But I'm impressed with his performance. His characterisation of me, you know, makes me uncomfortable, with the super deep gravelly voice, but that's because you never hear your own voice the way other people do, right? You hear that sort of modulated by your skull. My family, people close to me, who have seen the film, say that he nailed my voice, so we'll see.
AR: Were you an admirer of Stone before this film? Are you a movie buff?
ES: I'm actually not that much of a movie buff but some of his early films I really enjoyed, particularly Platoon, which I think was based on his personal experience.
AR: Did you find Snowden the film moving?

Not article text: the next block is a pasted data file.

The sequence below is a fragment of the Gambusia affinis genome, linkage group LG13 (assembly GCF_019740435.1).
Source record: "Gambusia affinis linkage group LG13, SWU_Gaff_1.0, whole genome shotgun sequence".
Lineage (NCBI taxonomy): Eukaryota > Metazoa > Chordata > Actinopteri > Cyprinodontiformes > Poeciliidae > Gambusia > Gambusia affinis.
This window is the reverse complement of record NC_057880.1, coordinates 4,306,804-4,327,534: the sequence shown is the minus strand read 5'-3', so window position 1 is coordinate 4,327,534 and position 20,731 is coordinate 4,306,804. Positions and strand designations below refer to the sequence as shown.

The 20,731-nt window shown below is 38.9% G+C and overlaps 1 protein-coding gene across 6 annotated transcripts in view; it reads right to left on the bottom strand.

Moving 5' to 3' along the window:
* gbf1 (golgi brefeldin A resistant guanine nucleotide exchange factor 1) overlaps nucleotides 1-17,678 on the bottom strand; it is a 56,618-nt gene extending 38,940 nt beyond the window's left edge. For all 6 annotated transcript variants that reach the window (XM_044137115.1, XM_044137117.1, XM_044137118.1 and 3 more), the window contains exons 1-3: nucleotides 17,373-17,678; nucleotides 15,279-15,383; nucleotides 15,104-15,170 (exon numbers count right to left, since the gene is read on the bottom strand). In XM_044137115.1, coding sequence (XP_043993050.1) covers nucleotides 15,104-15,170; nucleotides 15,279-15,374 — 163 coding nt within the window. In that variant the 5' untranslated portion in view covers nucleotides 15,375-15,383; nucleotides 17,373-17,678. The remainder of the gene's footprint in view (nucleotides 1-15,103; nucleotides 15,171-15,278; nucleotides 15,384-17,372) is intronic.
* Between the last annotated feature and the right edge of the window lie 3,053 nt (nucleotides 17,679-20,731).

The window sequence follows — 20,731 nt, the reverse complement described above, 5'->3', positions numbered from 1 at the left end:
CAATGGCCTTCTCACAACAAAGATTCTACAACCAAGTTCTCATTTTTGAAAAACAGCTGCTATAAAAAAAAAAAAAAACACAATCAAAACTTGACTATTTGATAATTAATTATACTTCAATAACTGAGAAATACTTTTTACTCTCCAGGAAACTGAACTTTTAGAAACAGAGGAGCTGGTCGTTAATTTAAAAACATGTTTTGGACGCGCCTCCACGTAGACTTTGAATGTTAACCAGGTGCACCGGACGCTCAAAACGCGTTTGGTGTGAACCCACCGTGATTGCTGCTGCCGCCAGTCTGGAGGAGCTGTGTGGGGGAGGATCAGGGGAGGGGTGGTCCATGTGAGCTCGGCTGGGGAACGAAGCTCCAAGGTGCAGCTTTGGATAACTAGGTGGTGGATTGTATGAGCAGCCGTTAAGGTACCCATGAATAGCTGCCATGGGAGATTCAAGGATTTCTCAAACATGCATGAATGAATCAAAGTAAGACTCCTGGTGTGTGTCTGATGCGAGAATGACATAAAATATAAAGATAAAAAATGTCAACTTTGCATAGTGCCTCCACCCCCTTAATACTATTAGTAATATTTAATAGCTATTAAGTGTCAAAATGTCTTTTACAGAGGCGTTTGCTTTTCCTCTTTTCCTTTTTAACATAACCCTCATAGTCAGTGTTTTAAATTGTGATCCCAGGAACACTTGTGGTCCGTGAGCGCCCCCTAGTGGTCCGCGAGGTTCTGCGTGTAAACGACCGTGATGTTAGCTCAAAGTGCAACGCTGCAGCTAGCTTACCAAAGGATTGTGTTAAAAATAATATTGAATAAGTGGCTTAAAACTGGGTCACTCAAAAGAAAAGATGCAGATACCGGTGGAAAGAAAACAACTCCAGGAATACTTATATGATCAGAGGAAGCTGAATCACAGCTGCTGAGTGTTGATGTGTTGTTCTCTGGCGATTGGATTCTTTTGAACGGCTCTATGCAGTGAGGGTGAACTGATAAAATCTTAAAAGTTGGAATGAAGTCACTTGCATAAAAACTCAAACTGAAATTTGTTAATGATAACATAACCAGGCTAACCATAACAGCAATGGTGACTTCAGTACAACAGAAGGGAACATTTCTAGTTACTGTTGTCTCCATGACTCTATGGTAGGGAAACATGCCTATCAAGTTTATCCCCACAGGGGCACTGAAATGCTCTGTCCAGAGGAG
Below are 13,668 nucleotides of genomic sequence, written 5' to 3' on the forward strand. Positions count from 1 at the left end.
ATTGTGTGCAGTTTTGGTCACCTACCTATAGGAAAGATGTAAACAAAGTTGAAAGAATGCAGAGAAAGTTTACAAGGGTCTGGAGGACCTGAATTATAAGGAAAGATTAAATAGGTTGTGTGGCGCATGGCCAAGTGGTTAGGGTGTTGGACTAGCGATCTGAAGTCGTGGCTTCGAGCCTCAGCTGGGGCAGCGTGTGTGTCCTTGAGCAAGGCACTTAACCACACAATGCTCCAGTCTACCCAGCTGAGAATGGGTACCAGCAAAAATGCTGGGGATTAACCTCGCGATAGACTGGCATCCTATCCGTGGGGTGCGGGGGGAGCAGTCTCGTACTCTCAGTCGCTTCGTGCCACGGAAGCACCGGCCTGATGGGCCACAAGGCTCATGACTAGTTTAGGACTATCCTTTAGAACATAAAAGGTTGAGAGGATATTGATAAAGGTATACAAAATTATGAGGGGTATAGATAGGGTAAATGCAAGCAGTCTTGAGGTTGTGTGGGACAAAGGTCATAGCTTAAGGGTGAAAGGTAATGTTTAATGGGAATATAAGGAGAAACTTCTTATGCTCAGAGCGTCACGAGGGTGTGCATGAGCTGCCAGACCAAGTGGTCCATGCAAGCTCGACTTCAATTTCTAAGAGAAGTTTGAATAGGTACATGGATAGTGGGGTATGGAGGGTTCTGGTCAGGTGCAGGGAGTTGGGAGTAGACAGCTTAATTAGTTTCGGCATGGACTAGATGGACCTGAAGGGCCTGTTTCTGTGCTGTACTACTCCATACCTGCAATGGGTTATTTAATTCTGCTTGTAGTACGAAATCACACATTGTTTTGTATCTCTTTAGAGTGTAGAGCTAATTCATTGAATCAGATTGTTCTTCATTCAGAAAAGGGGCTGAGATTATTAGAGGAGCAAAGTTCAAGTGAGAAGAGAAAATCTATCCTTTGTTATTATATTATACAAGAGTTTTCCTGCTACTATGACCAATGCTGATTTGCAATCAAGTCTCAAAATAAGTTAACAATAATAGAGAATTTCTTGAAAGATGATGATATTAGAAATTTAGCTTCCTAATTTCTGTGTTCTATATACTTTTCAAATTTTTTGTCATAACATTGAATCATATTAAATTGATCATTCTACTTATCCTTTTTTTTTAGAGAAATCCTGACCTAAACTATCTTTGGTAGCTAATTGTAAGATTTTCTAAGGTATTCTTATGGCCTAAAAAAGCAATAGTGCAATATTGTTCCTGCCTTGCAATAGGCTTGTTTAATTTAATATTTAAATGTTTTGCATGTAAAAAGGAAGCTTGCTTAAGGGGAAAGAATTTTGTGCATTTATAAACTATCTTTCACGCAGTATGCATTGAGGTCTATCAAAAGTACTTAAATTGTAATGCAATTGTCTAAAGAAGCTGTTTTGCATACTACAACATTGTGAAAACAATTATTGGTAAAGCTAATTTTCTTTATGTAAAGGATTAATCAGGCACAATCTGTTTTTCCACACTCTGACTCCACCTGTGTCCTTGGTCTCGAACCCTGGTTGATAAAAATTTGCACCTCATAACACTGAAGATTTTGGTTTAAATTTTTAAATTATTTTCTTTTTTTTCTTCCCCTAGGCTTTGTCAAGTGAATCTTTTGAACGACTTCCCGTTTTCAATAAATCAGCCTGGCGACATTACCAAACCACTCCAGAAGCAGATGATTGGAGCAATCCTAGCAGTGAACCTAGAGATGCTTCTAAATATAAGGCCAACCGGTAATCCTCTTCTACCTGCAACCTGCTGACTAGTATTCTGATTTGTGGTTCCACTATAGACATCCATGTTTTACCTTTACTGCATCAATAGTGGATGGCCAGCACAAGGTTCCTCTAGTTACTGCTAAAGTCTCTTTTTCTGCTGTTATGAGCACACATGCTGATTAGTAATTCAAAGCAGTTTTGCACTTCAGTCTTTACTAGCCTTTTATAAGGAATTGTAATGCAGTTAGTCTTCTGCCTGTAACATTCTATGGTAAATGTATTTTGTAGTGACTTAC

ES: I think as someone who is the subject of a film, watching that film, you can't help but look at it from a more technical perspective and as a, gosh, this one's hard to talk about . . . There's always going to be something emotional about seeing something that you did retold as a story by other people. It shows a reflection of how your choices matter to them and what it meant to them. And I couldn't be more grateful.
And to have been so wrong about what I said in that first interview in the Guardian, which was my greatest fear, in that no-one will care and nothing will change and then, coming out three years later and seeing that, you know, what we thought was going to be a five-day story is still being reported on, and that I wasn't crazy.